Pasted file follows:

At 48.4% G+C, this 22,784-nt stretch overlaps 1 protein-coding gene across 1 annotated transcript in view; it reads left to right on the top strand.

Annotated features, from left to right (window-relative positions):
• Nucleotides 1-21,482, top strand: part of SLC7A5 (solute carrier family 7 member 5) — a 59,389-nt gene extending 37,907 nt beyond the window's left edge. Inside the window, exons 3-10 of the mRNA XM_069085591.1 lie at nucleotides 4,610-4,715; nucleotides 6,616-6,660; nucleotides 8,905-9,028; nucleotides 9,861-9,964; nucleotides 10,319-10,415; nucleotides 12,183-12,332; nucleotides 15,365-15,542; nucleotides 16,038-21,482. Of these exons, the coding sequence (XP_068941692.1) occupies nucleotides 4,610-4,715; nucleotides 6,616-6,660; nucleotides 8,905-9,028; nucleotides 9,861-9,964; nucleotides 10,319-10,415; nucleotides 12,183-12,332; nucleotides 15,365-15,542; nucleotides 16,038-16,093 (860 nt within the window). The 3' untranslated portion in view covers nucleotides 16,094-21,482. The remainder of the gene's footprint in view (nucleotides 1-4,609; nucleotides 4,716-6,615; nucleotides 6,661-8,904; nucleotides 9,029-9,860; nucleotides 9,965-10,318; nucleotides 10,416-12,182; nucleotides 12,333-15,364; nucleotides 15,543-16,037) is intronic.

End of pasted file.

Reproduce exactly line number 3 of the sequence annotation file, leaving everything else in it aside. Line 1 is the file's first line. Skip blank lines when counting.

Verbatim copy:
• Nucleotides 1-21,482, top strand: part of SLC7A5 (solute carrier family 7 member 5) — a 59,389-nt gene extending 37,907 nt beyond the window's left edge. Inside the window, exons 3-10 of the mRNA XM_069085591.1 lie at nucleotides 4,610-4,715; nucleotides 6,616-6,660; nucleotides 8,905-9,028; nucleotides 9,861-9,964; nucleotides 10,319-10,415; nucleotides 12,183-12,332; nucleotides 15,365-15,542; nucleotides 16,038-21,482. Of these exons, the coding sequence (XP_068941692.1) occupies nucleotides 4,610-4,715; nucleotides 6,616-6,660; nucleotides 8,905-9,028; nucleotides 9,861-9,964; nucleotides 10,319-10,415; nucleotides 12,183-12,332; nucleotides 15,365-15,542; nucleotides 16,038-16,093 (860 nt within the window). The 3' untranslated portion in view covers nucleotides 16,094-21,482. The remainder of the gene's footprint in view (nucleotides 1-4,609; nucleotides 4,716-6,615; nucleotides 6,661-8,904; nucleotides 9,029-9,860; nucleotides 9,965-10,318; nucleotides 10,416-12,182; nucleotides 12,333-15,364; nucleotides 15,543-16,037) is intronic.